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Over-Lighting in Commercial Buildings

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Modern light open space office with conference room

Over-Lighting in Commercial Buildings

If you have an older commercial building, chances are you’re a candidate for dialling down the wattage of your indoor lighting, saving money on utility bills plus improving the environment. The design of commercial spaces and lighting has changed. An increase of reflective indoor surfaces, combined with the backlight from computers and tablets means offices don’t require the wall-to-wall bank of lights to illuminate paper and pencils anymore, and the lighting intensity levels in commercial buildings are now higher than what’s recommended.

The ideal space is one with a balance of functional task-related lighting, and access to natural light sources. If your building suffers from over lighting, these tips will help you reduce energy, bills, and headaches.

Beyond the cost and energy inefficiency, over-lighting a commercial building can adversely affect occupant health. Light levels influence your endocrine system, which helps regulate bodily functions. That awful white glare from fluorescent lamps is more than annoying, it’s a cause of headaches, fatigue, stress, and anxiety.

Over-illumination can also stress your building’s HVAC system as it runs more than it should in order to compensate for the extra heat given off by older artificial lighting.

Over-lighting in older commercial buildings is a result of the energy crisis in the n he 70s. Back then the recommendation was 1,000 lux [a measure of illumination on a surface] for an office desk. New lighting research shows that upwards of 500 lux means we reach a plateau for the visual tasks of a modern office, because the human eye can’t significantly distinguish any difference between 500 and 1,000 lux. Above 1,000 lux, nobody would tell a difference even if it was 3,000.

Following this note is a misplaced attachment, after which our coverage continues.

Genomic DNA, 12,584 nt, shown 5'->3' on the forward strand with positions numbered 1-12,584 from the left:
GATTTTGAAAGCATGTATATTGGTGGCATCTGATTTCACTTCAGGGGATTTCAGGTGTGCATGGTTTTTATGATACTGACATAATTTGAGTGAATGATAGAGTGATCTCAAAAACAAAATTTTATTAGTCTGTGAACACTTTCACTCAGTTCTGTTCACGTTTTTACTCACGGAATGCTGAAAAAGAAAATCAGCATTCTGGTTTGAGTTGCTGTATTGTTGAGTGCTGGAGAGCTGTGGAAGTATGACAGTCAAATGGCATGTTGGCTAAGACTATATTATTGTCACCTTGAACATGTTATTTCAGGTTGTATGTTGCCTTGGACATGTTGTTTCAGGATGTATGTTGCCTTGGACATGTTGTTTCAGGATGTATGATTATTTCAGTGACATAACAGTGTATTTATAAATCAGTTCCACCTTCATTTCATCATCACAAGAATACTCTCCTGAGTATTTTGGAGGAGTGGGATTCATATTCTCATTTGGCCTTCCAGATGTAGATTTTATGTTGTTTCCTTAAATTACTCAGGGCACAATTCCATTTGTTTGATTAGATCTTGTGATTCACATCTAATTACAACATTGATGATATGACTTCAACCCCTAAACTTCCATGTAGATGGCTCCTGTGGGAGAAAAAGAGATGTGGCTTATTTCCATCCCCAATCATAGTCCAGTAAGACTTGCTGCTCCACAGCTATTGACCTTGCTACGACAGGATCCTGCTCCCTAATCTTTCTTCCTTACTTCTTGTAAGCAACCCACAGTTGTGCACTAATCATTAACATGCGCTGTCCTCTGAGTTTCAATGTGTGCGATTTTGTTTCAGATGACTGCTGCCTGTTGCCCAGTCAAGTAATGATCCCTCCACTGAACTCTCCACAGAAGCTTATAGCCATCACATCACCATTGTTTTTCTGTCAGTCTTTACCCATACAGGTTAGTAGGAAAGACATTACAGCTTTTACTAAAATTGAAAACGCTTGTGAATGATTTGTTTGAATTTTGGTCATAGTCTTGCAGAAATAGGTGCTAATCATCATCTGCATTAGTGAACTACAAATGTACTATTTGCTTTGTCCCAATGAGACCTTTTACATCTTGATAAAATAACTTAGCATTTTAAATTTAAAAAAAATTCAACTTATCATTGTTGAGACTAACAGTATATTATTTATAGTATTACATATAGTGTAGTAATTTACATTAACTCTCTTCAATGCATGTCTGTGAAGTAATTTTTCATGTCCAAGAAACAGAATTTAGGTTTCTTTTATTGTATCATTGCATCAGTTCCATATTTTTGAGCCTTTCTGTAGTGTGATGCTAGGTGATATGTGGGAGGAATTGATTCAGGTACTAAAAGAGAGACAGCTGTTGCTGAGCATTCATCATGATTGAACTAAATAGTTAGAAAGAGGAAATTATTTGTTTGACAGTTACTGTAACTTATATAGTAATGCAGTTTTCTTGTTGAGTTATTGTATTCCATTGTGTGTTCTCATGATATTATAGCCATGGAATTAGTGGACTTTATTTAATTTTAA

Given this subjective perception of light level, a minimum recommended lux has been established. Measuring your building’s current lighting levels and comparing them to the national recommendations provided by the Illuminating Engineering Society (IES), will dictate how to best get light levels down. Here are a few ideas to reduce over-lighting in your commercial buildings:

  1. Eliminate unnecessary lights. By identifying areas like corridors and hallways where bright light isn’t necessary for visual tasks, you can save energy while still providing enough light.
  2. Artificial overhead lights may also be dimmed or turned off to avoid unnecessary energy consumption. Installing motion sensors can also help control over-lighting by making sure lights aren’t on in unoccupied areas such as washrooms and storage closets.
  3. Upgrade existing windows with the addition of tinted window film. Window film reduces the need for view-blocking (and dust-attracting) blinds and shades. It also eliminates exposure to UV radiation, glare and hot spots caused by direct sunlight. Allowing natural light inside, but in a controlled fashion has a direct impact on improving occupant comfort and productivity.

The ideal space is one with a balance of functional task-related lighting, and access to natural light sources. If your building suffers from over lighting, these tips will help you reduce energy, bills, and headaches.